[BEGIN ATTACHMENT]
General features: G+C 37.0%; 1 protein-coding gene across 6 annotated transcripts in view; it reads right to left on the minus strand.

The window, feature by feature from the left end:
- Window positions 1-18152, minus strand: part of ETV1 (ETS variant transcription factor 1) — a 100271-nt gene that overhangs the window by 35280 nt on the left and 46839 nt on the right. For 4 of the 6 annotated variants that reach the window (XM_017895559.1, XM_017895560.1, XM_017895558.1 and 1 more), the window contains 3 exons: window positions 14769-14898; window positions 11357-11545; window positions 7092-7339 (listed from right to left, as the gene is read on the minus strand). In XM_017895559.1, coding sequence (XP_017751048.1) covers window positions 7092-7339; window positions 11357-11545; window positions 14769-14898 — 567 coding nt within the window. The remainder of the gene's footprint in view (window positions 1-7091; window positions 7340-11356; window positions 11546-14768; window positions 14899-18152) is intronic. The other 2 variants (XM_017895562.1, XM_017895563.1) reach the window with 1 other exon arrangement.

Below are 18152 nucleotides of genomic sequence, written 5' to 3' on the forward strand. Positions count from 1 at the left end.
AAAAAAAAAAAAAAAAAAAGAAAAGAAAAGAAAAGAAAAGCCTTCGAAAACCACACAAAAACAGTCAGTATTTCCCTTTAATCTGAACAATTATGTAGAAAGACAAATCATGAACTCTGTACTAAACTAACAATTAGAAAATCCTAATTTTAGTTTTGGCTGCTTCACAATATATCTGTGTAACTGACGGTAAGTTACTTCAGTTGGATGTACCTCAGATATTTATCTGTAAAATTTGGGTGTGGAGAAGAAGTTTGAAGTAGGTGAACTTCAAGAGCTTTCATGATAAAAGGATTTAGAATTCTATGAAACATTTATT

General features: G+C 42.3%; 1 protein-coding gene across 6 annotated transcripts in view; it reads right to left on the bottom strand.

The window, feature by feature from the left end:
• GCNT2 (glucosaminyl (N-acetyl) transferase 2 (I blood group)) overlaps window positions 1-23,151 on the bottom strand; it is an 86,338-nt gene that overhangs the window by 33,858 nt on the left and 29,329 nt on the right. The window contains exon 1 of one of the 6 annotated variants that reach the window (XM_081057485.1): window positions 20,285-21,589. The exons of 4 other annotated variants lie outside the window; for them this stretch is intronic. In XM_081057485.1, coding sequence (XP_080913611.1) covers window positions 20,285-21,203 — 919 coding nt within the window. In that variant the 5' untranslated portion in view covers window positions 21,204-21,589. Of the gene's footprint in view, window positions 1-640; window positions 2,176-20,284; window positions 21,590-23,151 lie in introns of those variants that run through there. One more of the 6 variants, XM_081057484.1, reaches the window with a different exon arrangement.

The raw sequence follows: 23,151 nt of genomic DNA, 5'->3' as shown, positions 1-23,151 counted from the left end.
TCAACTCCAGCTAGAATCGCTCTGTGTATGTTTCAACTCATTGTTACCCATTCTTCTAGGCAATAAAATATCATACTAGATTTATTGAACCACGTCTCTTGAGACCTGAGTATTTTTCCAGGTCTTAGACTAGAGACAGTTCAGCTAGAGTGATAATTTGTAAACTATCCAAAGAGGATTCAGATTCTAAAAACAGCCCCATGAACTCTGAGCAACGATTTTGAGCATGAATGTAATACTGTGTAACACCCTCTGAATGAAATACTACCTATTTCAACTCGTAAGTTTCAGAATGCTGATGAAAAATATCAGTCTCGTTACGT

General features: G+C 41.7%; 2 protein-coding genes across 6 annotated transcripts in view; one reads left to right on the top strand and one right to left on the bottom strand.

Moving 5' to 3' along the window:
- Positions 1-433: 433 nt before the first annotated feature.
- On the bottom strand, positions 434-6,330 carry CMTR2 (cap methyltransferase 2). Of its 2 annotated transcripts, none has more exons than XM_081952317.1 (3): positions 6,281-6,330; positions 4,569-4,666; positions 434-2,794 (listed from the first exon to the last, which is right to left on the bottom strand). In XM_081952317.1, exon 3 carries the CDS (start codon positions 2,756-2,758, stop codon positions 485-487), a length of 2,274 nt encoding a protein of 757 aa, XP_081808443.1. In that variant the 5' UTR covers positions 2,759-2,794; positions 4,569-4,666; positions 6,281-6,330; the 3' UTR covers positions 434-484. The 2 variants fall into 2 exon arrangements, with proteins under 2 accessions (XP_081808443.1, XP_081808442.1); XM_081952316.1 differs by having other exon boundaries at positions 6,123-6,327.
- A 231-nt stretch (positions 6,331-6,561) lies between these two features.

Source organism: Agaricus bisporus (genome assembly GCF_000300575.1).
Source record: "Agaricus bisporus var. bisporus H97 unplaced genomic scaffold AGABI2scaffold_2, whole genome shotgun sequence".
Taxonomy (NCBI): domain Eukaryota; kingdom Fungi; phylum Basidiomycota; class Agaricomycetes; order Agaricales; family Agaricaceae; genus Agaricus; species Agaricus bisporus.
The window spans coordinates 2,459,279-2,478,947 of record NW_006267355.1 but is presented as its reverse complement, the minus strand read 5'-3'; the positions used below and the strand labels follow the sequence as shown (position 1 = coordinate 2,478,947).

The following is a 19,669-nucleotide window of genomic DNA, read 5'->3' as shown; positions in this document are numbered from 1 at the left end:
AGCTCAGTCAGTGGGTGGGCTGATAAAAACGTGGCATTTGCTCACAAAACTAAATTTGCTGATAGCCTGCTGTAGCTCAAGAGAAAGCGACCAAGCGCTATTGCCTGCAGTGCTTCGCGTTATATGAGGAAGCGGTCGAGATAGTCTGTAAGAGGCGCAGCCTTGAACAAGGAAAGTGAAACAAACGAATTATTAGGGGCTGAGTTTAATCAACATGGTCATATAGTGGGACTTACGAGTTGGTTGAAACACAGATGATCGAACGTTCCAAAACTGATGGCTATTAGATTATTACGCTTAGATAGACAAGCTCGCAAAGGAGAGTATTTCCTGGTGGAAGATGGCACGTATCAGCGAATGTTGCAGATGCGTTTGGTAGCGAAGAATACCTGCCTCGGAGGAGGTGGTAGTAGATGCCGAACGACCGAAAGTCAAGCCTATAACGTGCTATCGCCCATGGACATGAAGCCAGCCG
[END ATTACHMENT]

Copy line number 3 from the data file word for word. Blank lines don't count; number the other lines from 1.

- Window positions 1-18152, minus strand: part of ETV1 (ETS variant transcription factor 1) — a 100271-nt gene that overhangs the window by 35280 nt on the left and 46839 nt on the right. For 4 of the 6 annotated variants that reach the window (XM_017895559.1, XM_017895560.1, XM_017895558.1 and 1 more), the window contains 3 exons: window positions 14769-14898; window positions 11357-11545; window positions 7092-7339 (listed from right to left, as the gene is read on the minus strand). In XM_017895559.1, coding sequence (XP_017751048.1) covers window positions 7092-7339; window positions 11357-11545; window positions 14769-14898 — 567 coding nt within the window. The remainder of the gene's footprint in view (window positions 1-7091; window positions 7340-11356; window positions 11546-14768; window positions 14899-18152) is intronic. The other 2 variants (XM_017895562.1, XM_017895563.1) reach the window with 1 other exon arrangement.